Novel project looks at wound infections
01 July 2012
Research has begun at the Trust to examine new ways of reducing the risk of patients being infected by microbes which normally live on their skin.
The work will look at how an iodine incise drape, a special form of dressing for wounds, behaves when applied to skin, and involves researchers at the University of Aston and University of Huddersfield.
Principal Investigator Professor Tom Elliott says the research is extremely exciting and continues a long-running programme designed to study novel ways of reducing levels of potentially infectious microbes on the skin.
“Many hospital-acquired infections occur because we cannot sterilise the skin. Even with good hand hygiene, we cannot reach the thousands of microbes below the skin surface in the hair follicles and sweat glands,” he said.
“Now with this very exciting study we will not only be looking at the effect of iodine on microbes on the skin surface but we will also be sectioning the skin to determine how the iodine can penetrate to the lower layers.”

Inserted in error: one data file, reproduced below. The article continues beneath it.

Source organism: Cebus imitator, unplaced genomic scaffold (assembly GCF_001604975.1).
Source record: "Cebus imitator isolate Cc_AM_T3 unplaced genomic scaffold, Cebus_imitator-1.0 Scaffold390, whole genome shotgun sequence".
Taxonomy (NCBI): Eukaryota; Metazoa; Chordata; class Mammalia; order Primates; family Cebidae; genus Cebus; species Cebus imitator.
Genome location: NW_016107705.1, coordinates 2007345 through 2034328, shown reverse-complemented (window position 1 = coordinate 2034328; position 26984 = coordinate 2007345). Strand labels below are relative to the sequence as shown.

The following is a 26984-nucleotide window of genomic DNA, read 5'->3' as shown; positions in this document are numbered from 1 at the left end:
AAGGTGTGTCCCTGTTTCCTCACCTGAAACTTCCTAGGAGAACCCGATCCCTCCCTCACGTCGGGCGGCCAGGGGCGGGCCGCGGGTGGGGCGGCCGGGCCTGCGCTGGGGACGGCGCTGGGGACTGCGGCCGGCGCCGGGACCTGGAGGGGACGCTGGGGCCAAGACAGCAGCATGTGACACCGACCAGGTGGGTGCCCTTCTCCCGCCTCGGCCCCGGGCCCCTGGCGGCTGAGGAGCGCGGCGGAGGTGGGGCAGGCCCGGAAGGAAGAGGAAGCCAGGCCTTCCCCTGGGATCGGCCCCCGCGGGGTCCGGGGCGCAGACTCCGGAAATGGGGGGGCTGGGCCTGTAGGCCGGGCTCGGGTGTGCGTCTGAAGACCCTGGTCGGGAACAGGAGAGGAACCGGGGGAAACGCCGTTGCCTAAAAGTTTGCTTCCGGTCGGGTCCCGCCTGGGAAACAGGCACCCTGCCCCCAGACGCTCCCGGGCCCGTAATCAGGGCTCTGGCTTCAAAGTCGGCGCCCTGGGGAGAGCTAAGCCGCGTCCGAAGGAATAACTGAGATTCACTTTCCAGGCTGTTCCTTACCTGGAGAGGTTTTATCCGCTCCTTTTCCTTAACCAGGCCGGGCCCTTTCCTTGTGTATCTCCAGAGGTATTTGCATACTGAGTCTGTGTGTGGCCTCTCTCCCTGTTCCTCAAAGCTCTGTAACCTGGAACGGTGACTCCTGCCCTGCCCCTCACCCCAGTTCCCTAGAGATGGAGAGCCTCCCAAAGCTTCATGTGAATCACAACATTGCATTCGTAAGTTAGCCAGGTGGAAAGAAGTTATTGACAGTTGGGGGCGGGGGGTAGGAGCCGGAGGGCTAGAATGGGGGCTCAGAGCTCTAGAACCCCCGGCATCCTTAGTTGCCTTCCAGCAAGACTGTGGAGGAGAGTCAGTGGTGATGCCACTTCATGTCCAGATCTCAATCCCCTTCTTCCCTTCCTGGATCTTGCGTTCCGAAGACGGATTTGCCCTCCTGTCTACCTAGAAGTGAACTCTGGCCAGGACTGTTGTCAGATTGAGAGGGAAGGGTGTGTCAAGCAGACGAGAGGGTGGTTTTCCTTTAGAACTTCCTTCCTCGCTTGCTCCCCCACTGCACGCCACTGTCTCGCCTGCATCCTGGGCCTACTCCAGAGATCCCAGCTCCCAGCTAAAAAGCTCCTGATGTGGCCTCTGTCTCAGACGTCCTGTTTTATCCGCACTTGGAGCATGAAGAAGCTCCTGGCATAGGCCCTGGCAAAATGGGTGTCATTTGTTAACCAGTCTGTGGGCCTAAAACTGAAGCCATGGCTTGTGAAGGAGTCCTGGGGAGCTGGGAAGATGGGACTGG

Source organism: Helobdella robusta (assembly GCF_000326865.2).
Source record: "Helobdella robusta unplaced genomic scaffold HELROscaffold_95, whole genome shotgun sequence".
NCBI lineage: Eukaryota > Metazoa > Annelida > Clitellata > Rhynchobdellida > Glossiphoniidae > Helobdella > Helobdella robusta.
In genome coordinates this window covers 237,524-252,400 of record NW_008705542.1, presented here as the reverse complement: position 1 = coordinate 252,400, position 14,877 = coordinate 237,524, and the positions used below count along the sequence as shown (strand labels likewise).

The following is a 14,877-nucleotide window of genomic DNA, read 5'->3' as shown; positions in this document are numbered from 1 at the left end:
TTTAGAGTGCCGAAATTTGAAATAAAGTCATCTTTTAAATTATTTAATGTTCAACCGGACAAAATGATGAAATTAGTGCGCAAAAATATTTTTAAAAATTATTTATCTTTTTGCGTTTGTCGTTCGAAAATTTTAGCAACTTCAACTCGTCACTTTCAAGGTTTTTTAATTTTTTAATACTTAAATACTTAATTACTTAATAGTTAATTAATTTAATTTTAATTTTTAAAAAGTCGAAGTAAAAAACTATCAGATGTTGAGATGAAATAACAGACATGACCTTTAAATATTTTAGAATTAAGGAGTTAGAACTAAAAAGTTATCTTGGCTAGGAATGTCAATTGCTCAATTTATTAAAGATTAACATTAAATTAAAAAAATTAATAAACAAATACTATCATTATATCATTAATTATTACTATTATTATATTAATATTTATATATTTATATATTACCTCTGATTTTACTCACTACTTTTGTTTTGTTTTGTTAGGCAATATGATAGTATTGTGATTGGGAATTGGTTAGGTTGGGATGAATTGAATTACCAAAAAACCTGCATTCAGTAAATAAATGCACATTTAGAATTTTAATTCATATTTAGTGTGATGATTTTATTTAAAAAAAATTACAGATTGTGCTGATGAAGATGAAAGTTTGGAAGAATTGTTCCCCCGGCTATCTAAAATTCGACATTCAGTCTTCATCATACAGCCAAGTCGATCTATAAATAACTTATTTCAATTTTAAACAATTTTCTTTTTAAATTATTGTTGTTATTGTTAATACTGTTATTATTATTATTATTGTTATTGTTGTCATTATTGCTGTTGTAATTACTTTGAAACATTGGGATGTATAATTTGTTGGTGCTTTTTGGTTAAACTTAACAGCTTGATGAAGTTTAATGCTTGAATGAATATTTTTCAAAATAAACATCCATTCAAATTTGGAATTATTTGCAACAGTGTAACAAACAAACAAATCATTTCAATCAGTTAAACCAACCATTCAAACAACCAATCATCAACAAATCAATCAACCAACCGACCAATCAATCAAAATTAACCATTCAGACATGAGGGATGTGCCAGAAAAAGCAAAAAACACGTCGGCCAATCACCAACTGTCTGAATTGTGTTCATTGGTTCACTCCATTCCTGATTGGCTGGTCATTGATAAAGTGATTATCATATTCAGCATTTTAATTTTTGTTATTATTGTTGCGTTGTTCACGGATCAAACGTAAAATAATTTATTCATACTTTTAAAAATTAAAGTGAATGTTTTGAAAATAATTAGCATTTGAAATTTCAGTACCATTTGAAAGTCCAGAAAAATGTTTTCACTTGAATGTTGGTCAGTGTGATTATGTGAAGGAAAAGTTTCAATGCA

The study will use skin which has been donated by patients who have undergone a particular type of plastic surgery called an abdominoplasty.
The skin has been stored in the Trust’s tissue bank and is being used after a thorough process to ensure patient consent and confidentiality.
The trial will involve researchers including Clinical Research Scientist Dr Anna Casey and Clinical Research Nurse Dr Tarja Karpanen, who will also be testing the ability of different applications of iodine to kill MRSA bacteria which has been applied to the skin.
“We want to understand how iodine penetrates human skin, to move us one step closer towards our goal of being able to sterilise the skin,” said Professor Elliott.
The research is being sponsored by 3M Germany and involves close cooperation with Professor Barbara Conway at the University of Huddersfield and Professor Peter Lambert and Senior Lecturer Tony Worthington at the University of Aston.